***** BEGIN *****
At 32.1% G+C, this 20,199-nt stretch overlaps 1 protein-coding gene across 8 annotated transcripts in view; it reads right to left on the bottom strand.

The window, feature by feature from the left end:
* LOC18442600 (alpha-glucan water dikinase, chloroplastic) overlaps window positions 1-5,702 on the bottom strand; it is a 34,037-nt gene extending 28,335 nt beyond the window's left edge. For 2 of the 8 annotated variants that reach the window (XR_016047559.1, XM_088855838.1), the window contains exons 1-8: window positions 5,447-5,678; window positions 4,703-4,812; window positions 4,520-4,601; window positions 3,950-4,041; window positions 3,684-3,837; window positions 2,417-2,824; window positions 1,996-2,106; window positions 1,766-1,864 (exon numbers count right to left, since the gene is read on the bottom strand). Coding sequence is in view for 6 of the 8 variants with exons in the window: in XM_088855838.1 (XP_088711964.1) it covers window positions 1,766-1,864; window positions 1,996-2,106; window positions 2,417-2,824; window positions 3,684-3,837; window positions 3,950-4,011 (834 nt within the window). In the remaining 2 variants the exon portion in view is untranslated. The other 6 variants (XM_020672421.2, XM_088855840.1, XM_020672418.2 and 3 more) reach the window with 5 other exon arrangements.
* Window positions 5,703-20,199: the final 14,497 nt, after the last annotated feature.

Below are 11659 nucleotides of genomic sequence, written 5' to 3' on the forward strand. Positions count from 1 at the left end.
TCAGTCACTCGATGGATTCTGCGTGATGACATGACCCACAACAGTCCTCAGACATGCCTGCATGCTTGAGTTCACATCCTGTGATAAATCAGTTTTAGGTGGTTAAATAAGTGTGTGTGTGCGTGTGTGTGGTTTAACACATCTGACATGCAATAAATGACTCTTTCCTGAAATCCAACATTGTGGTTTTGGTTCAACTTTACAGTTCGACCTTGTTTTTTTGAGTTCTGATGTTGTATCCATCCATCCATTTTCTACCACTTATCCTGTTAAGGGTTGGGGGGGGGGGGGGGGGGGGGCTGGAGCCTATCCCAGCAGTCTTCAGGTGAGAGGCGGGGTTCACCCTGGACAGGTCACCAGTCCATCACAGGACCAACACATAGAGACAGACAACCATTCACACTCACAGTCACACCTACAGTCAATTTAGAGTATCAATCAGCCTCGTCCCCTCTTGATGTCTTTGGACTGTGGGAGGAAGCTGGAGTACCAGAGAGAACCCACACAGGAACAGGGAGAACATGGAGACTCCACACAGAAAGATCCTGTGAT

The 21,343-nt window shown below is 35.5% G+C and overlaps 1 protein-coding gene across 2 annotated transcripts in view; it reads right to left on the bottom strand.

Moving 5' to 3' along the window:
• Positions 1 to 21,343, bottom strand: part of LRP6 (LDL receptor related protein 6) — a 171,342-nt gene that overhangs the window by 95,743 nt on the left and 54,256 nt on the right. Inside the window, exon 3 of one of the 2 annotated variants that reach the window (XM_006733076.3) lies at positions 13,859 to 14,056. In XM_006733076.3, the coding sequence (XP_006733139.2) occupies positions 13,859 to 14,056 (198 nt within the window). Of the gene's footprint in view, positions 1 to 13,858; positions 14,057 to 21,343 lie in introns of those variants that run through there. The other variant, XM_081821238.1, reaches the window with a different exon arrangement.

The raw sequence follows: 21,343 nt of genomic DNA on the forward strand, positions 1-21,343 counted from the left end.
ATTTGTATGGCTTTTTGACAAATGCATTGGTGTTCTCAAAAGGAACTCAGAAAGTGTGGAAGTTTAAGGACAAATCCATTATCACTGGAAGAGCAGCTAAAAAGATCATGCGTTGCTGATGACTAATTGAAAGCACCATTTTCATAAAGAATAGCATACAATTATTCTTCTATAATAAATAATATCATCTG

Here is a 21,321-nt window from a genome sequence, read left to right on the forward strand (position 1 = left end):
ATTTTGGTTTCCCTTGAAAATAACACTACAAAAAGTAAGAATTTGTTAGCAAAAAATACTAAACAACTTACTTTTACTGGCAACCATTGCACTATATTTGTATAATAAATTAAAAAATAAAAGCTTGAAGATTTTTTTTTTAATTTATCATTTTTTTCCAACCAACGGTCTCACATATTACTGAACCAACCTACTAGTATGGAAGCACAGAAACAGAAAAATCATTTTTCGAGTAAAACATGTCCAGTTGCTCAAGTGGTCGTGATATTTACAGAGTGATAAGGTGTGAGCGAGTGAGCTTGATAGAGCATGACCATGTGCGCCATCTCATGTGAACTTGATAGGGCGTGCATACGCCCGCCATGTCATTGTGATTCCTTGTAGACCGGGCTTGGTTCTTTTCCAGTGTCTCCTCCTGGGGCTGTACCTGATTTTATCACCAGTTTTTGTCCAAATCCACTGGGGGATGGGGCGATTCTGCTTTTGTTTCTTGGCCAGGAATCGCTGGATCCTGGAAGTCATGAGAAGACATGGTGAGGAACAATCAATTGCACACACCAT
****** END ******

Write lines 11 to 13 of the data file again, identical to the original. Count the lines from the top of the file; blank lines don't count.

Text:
ATTTGTATGGCTTTTTGACAAATGCATTGGTGTTCTCAAAAGGAACTCAGAAAGTGTGGAAGTTTAAGGACAAATCCATTATCACTGGAAGAGCAGCTAAAAAGATCATGCGTTGCTGATGACTAATTGAAAGCACCATTTTCATAAAGAATAGCATACAATTATTCTTCTATAATAAATAATATCATCTG

Here is a 21,321-nt window from a genome sequence, read left to right on the forward strand (position 1 = left end):
ATTTTGGTTTCCCTTGAAAATAACACTACAAAAAGTAAGAATTTGTTAGCAAAAAATACTAAACAACTTACTTTTACTGGCAACCATTGCACTATATTTGTATAATAAATTAAAAAATAAAAGCTTGAAGATTTTTTTTTTAATTTATCATTTTTTTCCAACCAACGGTCTCACATATTACTGAACCAACCTACTAGTATGGAAGCACAGAAACAGAAAAATCATTTTTCGAGTAAAACATGTCCAGTTGCTCAAGTGGTCGTGATATTTACAGAGTGATAAGGTGTGAGCGAGTGAGCTTGATAGAGCATGACCATGTGCGCCATCTCATGTGAACTTGATAGGGCGTGCATACGCCCGCCATGTCATTGTGATTCCTTGTAGACCGGGCTTGGTTCTTTTCCAGTGTCTCCTCCTGGGGCTGTACCTGATTTTATCACCAGTTTTTGTCCAAATCCACTGGGGGATGGGGCGATTCTGCTTTTGTTTCTTGGCCAGGAATCGCTGGATCCTGGAAGTCATGAGAAGACATGGTGAGGAACAATCAATTGCACACACCAT